The Art of Fig Preserves

I’ve always had a love-hate relationship with gardening. I love it when other people do it, I hate to do it myself. The main reason is that I’m terrible at it and have never had much success. There is one exception to the rule and it’s the only time I have fun in the garden. And truth be told, it’s hard to call it gardening. About 10 years ago I planted a fig tree.  It struggled the first few years and the root system was shallow.  It actually fell over a couple of times.  I staked it, babied it, and lo and behold it survived.  A couple of years later I planted a second one. These two trees are now healthy, huge and doing great. Every year in early June we are greeted by thousands of tiny figs fruiting and we anticipate a bumper crop. In a small way it signals the onslaught of summer in North Texas.  It’s something wonderful to look forward to even while we’re dreading the upcoming heat.

Mom & Russ with Washed Figs

This was a great year and we’ve already collected over 50 pounds of figs.

Now, what do you do with so many figs? Well, one thing is that you give them away by letting family and friends come over to pick. The thing I like to do with mine is broil them with a little goat cheese on top of them. So, I freeze as many as I can, and unpack them little by little throughout the year.

                                                         The third thing I like to do with figs is to can fig preserves with my Mom. They are the perfect fruit for making preserves, and it’s a great treat to spread on some whole-wheat bread for breakfast throughout the year.

I grew up eating fig preserves that my mother made, and we occasionally plan a summer afternoon to get together and cook up and can some fig preserves. There are really only two ingredients for our fig preserves: figs and sugar. Lots of figs and as much sugar as necessary. No vanilla, or cloves, or ginger for us. Just figs and sugar.

Mom Cutting Stems

The first job is to pick the figs. This year Mom came over and picked about ten pounds, that’s actually a lot of work. Plus, Terri donated about 3 pounds to our effort that she had picked. (Mine all go in the freezer to make broiled figs & goat cheese breakfasts!).   Next, cut off all the stems, and then wash the figs.

Figs and Sugar in the Pot

The real art is in the amount of sugar to add to the figs. They are naturally very sweet, so they don’t need as much sugar as when making preserves with tart fruit like blackberries, or even peaches. We added about half as much sugar as figs. For every 4 cups of figs added to the pot cover with 2 cups of sugar.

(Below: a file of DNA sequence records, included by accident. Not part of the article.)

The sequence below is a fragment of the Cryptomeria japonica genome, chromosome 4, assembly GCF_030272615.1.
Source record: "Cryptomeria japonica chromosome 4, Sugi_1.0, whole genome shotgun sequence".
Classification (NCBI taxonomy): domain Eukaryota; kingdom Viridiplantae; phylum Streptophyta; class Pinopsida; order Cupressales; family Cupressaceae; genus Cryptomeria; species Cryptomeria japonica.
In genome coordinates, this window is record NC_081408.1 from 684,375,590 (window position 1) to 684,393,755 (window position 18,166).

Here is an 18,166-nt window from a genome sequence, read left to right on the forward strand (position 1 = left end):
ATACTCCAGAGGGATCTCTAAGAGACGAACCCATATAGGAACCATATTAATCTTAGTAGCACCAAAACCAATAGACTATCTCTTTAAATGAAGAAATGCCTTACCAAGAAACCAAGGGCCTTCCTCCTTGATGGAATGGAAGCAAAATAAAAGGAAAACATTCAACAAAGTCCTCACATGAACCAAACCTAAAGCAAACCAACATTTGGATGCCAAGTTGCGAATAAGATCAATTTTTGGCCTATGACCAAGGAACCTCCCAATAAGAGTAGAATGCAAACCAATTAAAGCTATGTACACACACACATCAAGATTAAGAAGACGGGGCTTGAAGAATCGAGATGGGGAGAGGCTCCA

Russ Pouring Preserves

Put the pots of figs and sugar on a low flame. As the sugar heats up it turns into syrup and begins to cook the figs.

Let them simmer on a very low boil for about an hour, stirring every 5 minutes or so. Then the figs will have all turned a gorgeous amber brown. Boil the jars and lids. Retrieve them from the boiling water carefully with some tongs. It’s very handy to have a Pyrex 2-cup measuring cup to dip into the hot fig preserves and pour into the hot jars.

 Carefully clean off the jar tops, screw on the lids and caps tightly. From beginning to end it takes about 4 to 5 hours. That does not include the time it takes to pick the figs. When it’s all said and done, there is usually half a jar left over that isn’t worth putting a lid on, so we make some toast and happily finish them off as our reward. 

Bountiful Harvest!

Permission to Have Fun

Russ, Terri, and Michael Albert at Crystal Bridges

Terri and I hung out at the Crystal Bridges Art Studio in Northwest Arkansas a few weeks ago with Michael Albert ( Michael has been doing collage for a number of years and his works are both colorful and whimsical, and yet insightful and serious too. Michael has a number of favorite texts, narratives, speeches, scriptures, and such which have meant a lot to him over the years and he has committed them to collage, as well as some of them to memory. I thought that was pretty cool.

Terri working on her Lone Start flag.

So, while Terri got to work on her collage, I hung out with Michael and as usual asked a ton of questions. He’s on an “Art-demo and Workshop” Tour across dozens of U.S. cities. Most of his stops are at libraries where he leads folks, mostly kids, in activities using art, but also discussing and leading conversations about a number of those texts and stories that are so important to him. I asked him how he chose the libraries, and he said that he had written and published a book. He looked up which libraries carried his book, and just called them up and told them what he was doing. So, he has been driving from city to city for a number of weeks, maybe months now, visiting small towns and big, and getting to know people. Once again… very cool.

He calls his collage work “cerealism” because so much of it is found in the packaging for cereal boxes. So, it’s a lot of fun to see the images in his art, originally on cereal boxes I know well from my childhood. It’s sometimes a bit educational, if not sobering, to see how he uses the text in his work. Some of my favorites were Psalm 23, the preamble to the Constitution, and the Gettysburg address. There’s lots to choose from though, he’s a well-read guy.

Terri chose to make her version of our state flag. She had some symbolic fun and included some numbers in the work that are personally very important to her. I thought it turned out very nice.

Lone Star Flag
Paper and glue
12″ x 14″
by Terri Reed

I have a tradition of working on self-portraits whenever I’m at making-art demos, working in new media, and I don’t know what else to do. So, I sat down and did a 30 second self-portrait sketch in pencil, and then started cutting up cereal boxes. I decided to do a layering technique, whereas Michael and Terri both do more of a mosaic effect where they cut the shapes out to piece them together like a puzzle. I overlaid mine, one on top of another, and got more of a 3-D effect, which really worked for the self-portrait.

When we were finishing up, Terri asked me where the grey was in my beard. I really was taken aback. It turns out that my self-portrait is not a bad likeness, but it’s more life-like to my appearance 30-years ago, than it is now. While I was making the portrait, I was actually thinking of myself with dark brown hair. So, I blamed it on the cereal boxes and told her that silver was not really a cereal color.

There are a few important things to me about going to these art-making studio demos. I love to meet artists who are doing their creative thing and are willing to share their time and ideas with me. Michael was so generous, gave us some fantastic posters, and talked about his creative background and experience. It’s really nice to just listen to artists talk about what inspires them. I think occasionally it rubs off and something important and perhaps philosophical might find it’s way into my art or my creative habit.